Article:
The Assassin’s Honor
By Robert Macomber
Pineapple Press, September 2015,
Genre: Historical Fiction
Collier County Public Library: Yes
“We of the sea come to know each other quickly; our loves, like our hates, are born of sudden danger.”
– Lew Wallace, author of “Ben-Hur: A Tale of the Christ” and U.S. Civil War general.
“The Assassin’s Honor” is the 12th installment of the Honor Series with Peter Wake as the protagonist. The story is set in the last decade of the 19th century and much of the action takes place at sea. Peter Wake is the commander of the USS Bennington. As a member of U.S. Naval Intelligence, his past includes many espionage assignments and once again, at the advanced age of 53, fate draws him into another spy caper.
When a first class passenger, Mr. Drake, is found dead on the Philadelphia, it is assumed he died of natural causes. His body is immediately embalmed and buried, per usual protocol for deaths in the tropics. Upon clearing his personal effects, a steward noted a piece of a map hidden in Mr. Drake’s pillow case with some German words written on it. It takes a while to decipher the 4-inch square of paper, but they realize that the map is not of Venezuela or elsewhere in the Caribbean, but the Yucatan Peninsula. Using a German dictionary, Wake reasons the Germans are planning a political assassination on December 16, 1892, and assumes the target must be the leader of the Mayan warrior rebels in that region.
Wake gets involved because Mr. Drake was an American citizen returning from working as a German civilian employee in South America. The hidden map seems to indicate there is more to Drake’s role in this situation and that his death may not have been quite so natural after all. The intended assassination is definitely the business of the U.S. Naval Intelligence since it would have immense political repercussions for the United States and its president-elect, Grover Cleveland, set to take office in March 1893. Thus, the wheels are set in motion for the aging Peter Wake with his trusted sidekick Sean Rork to embark on a voyage to thwart the German assassination attempt.
If you enjoy spy thrillers and/or historical fiction, you will find “The Assassin’s Honor” an engaging read. Once Commander Wake sets sail to abort the Germans’ assassination plans, things move at a heightened pace. There are many new developments and Wake realizes he got it all wrong in his initial assessment of the intended target. The urgency grows after that and Wake pushes his vessel, himself and his crew to their limits.
I am not a nautical person myself, although even I know the basic stern andaft, port and starboard, but that is not necessary in reading this story. Mr. Macomber weaves explanations of the seafaring jargon into the storytelling so that the reader does not feel adrift if they have not read any of the previous Honor Series books or like me, have no sailing experience.
The author covers a lot of territory in this story. Not only do we learn much about the ships of that time, but also communication, i.e., letters and telegraphs. In addition to his well-written descriptions of the furnishings, food, clothing, and etiquette of that era, he weaves prominent political and business figures into his story flawlessly. Since Commander Wake has been in Naval Intelligence for 29 years, dating back to his blockade days during the Civil War, his experiences have acquainted him with many of these people. Wake is well connected in military and political circle but also has enemies in those same circles.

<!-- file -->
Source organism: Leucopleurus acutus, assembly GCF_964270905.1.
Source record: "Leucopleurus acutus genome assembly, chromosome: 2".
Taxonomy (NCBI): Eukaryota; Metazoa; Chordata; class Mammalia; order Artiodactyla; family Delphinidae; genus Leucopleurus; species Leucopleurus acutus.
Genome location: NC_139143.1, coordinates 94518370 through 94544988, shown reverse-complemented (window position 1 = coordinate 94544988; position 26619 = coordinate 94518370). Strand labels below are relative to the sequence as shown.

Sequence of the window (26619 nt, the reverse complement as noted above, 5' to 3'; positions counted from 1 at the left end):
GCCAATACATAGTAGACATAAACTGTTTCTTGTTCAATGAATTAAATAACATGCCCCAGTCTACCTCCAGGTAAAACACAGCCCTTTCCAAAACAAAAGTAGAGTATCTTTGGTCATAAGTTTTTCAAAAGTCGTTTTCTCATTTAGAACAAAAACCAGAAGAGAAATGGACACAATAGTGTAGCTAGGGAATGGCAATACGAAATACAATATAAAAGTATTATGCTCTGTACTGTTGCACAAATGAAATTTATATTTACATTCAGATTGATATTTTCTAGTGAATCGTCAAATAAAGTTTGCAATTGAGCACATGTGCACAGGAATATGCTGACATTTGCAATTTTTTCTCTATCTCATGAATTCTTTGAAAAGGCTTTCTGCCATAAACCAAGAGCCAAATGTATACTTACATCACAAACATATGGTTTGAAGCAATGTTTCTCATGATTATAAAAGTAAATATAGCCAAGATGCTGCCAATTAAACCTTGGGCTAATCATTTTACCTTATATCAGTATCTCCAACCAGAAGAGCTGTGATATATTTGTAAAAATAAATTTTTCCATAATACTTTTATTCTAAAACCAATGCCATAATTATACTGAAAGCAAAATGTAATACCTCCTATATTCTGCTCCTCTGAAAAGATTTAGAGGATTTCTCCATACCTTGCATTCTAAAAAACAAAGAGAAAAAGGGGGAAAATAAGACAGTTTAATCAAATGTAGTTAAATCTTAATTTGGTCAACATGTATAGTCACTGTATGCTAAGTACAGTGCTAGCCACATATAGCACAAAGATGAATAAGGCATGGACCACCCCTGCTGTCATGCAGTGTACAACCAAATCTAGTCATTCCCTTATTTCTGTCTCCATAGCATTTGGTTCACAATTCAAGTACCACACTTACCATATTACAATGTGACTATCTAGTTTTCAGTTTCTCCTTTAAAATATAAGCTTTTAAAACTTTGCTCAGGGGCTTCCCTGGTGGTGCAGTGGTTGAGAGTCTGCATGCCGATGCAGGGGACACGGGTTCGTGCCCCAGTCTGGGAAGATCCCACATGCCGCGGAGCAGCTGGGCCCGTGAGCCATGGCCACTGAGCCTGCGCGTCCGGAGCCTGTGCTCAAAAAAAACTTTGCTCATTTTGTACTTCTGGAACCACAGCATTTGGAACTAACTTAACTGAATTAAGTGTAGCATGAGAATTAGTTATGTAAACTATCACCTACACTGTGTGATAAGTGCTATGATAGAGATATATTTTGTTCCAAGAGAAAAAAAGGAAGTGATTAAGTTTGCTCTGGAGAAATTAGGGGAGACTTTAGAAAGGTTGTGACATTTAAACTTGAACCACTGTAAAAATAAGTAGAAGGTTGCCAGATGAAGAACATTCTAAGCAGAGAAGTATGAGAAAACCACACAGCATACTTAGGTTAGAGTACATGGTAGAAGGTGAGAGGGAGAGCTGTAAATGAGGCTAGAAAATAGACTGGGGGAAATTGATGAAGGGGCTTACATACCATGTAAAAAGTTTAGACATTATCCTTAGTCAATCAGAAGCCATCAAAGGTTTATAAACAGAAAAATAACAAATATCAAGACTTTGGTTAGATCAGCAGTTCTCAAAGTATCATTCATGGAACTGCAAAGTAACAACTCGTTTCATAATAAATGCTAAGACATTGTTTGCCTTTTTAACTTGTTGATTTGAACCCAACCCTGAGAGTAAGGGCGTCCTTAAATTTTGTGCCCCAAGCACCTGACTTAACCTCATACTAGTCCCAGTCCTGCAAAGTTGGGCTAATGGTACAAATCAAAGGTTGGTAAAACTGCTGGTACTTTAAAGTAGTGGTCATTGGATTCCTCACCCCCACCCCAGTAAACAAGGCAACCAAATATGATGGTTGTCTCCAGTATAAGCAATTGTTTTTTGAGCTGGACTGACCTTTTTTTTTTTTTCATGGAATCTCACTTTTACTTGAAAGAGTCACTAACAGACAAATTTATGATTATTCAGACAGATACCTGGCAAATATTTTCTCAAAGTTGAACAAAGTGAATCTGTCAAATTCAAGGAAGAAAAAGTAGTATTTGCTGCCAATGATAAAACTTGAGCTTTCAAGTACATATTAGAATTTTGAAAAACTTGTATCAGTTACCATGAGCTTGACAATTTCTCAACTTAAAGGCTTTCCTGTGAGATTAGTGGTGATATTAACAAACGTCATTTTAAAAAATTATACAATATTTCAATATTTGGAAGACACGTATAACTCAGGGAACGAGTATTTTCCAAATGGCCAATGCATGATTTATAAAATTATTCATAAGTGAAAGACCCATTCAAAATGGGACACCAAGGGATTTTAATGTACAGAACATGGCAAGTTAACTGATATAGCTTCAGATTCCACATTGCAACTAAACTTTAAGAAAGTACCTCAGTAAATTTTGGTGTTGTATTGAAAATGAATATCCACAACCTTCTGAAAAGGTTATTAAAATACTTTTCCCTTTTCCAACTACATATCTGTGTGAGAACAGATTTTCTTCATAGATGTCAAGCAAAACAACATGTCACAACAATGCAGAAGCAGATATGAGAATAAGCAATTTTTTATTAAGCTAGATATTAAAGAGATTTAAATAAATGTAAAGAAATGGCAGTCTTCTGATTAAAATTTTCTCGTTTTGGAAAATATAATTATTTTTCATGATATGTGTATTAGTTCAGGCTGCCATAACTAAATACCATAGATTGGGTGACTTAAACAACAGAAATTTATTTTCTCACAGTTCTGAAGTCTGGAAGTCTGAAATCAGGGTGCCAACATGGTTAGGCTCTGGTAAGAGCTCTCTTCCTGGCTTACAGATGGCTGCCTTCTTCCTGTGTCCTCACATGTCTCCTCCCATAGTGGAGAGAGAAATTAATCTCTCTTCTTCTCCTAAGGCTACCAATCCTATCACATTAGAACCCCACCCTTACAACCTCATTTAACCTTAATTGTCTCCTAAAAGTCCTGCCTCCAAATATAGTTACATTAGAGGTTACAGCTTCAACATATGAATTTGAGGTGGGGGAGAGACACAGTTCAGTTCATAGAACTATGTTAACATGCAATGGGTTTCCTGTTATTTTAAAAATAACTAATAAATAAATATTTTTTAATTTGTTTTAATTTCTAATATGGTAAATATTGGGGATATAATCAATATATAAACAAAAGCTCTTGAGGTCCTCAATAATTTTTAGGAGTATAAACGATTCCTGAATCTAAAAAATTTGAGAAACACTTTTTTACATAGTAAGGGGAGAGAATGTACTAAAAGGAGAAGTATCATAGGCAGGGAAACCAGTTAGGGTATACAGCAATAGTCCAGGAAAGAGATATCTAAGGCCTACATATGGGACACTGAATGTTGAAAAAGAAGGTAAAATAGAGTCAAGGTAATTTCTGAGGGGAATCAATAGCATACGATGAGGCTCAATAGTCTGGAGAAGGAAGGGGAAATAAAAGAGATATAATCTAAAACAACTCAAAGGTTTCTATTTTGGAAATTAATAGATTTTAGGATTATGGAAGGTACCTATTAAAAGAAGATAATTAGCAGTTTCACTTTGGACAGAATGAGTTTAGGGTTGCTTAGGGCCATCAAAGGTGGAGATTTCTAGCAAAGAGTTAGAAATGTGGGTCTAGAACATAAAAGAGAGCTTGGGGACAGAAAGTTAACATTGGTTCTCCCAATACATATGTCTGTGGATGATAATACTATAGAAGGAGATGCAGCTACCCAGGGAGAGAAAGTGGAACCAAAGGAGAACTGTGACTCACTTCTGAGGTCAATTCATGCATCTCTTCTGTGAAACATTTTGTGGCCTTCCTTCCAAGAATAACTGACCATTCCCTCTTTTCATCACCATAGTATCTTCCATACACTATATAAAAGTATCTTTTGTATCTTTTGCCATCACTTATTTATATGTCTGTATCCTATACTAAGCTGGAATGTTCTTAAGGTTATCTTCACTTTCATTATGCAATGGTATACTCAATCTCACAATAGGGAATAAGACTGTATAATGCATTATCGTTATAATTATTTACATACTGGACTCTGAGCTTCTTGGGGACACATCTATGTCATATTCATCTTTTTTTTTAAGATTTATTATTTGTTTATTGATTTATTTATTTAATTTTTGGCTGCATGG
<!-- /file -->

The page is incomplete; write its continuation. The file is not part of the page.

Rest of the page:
The book is well researched and the author does not take blatant liberties with fact as do some writers of historical fiction. I enjoyed reading the details of the operation of the ship, furnishings of the ships as well as hotels and homes, meals, dress of both men and women, and the etiquette of the period. Because it was set in the late 19th century, there was no instant communication as we have today, the storyteller had time to develop these characters while they waited hours for a response to their urgent telegrams or messengered letters. The plot involving the assassination is engrossing and credible. I was sure I had it figured out a few times, but another loop was added to the maze.
It was fun being carried away to another era set mostly here in South Florida and the Caribbean. The hero and a couple of other characters are a little too perfect, and I have some reservations about the behavior of Wake’s lady being appropriate to the time, but it did not significantly lessen my satisfaction with the read. Take it with you for a day of escapist reading at the beach, or better yet at your own pool or lanai – turn off your cell phone so you can get into the spirit of Wake’s time. Voicemail is your friend. Rating: 3.5/5.0.
Happy Earth Day next Friday!
Maggie Gust has been an avid reader all her life. Her past includes working as a teacher, as well as various occupations in the healthcare field. She shares a hometown, Springfield, Illinois, with Abraham Lincoln, but Florida has been her home since 1993. Genealogy, reading, movies and writing are among her favorite activities. She is self-employed and works from her Naples home. Contact her at firstname.lastname@example.org or maggiesbookinblog.com.